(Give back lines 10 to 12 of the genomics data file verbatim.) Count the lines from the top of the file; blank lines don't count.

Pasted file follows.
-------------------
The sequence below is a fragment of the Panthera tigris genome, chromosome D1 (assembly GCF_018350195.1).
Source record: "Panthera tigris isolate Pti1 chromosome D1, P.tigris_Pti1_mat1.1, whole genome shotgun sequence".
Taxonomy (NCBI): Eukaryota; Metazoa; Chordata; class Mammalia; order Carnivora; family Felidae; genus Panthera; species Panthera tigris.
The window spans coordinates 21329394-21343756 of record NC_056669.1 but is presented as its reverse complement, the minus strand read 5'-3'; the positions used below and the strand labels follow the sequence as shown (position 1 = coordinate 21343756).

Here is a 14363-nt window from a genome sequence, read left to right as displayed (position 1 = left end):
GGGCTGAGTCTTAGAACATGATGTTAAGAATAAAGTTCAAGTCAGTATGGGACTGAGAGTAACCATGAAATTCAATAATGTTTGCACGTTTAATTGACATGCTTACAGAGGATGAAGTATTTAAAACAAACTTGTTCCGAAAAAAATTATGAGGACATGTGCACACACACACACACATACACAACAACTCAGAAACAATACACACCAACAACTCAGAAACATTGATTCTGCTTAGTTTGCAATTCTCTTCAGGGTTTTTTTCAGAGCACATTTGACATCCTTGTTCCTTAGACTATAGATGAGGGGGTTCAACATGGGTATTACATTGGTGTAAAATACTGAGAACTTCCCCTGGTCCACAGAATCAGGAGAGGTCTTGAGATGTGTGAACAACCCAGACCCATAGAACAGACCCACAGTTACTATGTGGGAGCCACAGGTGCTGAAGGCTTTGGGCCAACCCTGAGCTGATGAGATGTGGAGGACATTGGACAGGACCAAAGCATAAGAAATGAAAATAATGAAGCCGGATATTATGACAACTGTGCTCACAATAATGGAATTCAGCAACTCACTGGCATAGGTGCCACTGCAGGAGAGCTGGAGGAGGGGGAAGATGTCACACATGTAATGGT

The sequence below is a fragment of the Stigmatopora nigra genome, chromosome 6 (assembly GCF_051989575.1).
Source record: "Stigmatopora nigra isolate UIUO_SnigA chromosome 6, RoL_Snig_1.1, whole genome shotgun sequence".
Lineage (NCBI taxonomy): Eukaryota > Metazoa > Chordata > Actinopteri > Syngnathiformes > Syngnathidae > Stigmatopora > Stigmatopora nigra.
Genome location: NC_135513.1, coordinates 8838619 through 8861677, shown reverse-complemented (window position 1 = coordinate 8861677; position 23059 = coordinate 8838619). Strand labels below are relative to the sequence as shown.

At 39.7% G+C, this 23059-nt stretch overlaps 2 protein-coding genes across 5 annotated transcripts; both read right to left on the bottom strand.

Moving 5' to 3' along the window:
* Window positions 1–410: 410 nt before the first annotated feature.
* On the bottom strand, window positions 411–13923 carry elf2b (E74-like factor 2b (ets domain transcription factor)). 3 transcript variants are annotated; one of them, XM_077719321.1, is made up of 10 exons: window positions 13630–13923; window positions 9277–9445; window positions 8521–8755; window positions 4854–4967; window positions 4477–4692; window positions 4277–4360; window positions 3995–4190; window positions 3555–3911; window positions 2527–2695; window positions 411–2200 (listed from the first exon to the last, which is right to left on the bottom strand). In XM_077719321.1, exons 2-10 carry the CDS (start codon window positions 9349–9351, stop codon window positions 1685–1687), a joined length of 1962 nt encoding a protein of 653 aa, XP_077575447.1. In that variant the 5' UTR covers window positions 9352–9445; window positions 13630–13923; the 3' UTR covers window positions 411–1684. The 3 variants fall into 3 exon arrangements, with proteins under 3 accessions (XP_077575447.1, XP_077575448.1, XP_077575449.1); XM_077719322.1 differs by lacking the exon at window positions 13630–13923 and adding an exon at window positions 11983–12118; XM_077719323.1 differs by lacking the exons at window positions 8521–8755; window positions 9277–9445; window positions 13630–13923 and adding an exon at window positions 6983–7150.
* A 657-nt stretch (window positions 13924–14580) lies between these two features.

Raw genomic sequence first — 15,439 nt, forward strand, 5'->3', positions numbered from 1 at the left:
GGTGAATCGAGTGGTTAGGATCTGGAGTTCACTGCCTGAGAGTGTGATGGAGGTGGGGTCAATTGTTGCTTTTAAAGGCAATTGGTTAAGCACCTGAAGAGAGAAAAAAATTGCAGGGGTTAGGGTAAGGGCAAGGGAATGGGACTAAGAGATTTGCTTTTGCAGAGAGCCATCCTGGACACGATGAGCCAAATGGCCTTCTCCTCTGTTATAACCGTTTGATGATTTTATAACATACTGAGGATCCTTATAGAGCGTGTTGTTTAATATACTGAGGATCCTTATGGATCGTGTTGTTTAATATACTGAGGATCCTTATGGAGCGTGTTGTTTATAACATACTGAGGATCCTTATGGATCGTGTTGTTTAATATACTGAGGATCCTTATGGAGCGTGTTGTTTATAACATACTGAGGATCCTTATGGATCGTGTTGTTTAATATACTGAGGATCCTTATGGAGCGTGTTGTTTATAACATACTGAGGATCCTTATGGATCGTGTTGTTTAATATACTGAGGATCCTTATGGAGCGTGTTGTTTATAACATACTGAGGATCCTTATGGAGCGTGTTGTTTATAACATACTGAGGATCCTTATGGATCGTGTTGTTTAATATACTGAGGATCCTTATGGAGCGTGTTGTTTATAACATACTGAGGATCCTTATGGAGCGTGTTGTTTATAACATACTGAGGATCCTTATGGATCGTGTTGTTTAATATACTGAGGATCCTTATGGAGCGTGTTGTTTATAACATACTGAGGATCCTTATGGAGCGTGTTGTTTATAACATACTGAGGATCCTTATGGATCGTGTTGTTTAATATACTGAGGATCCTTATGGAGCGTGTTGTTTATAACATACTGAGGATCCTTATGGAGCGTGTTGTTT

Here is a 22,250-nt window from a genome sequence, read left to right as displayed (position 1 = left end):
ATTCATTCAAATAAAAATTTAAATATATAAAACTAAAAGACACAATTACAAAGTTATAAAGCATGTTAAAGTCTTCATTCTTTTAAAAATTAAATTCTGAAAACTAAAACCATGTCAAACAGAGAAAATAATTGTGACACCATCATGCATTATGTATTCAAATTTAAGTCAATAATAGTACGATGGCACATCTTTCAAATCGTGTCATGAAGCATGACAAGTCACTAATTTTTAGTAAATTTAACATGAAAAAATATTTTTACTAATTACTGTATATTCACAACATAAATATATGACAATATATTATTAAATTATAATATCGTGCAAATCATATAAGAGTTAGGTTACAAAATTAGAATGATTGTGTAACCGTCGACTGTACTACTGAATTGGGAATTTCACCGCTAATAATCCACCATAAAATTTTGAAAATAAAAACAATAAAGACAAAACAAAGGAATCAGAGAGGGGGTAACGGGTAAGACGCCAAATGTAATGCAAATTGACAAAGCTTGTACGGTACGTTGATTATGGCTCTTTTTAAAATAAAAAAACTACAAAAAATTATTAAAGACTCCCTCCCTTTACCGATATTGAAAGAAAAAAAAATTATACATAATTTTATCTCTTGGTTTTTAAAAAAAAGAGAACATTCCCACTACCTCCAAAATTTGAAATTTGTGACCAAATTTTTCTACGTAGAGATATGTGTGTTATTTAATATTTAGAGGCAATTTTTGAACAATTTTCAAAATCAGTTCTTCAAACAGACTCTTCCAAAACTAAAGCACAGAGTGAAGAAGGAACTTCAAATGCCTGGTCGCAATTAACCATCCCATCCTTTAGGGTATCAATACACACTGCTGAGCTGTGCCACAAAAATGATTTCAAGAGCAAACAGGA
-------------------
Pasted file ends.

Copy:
Genome location: NC_135513.1, coordinates 8838619 through 8861677, shown reverse-complemented (window position 1 = coordinate 8861677; position 23059 = coordinate 8838619). Strand labels below are relative to the sequence as shown.

At 39.7% G+C, this 23059-nt stretch overlaps 2 protein-coding genes across 5 annotated transcripts; both read right to left on the bottom strand.

Moving 5' to 3' along the window: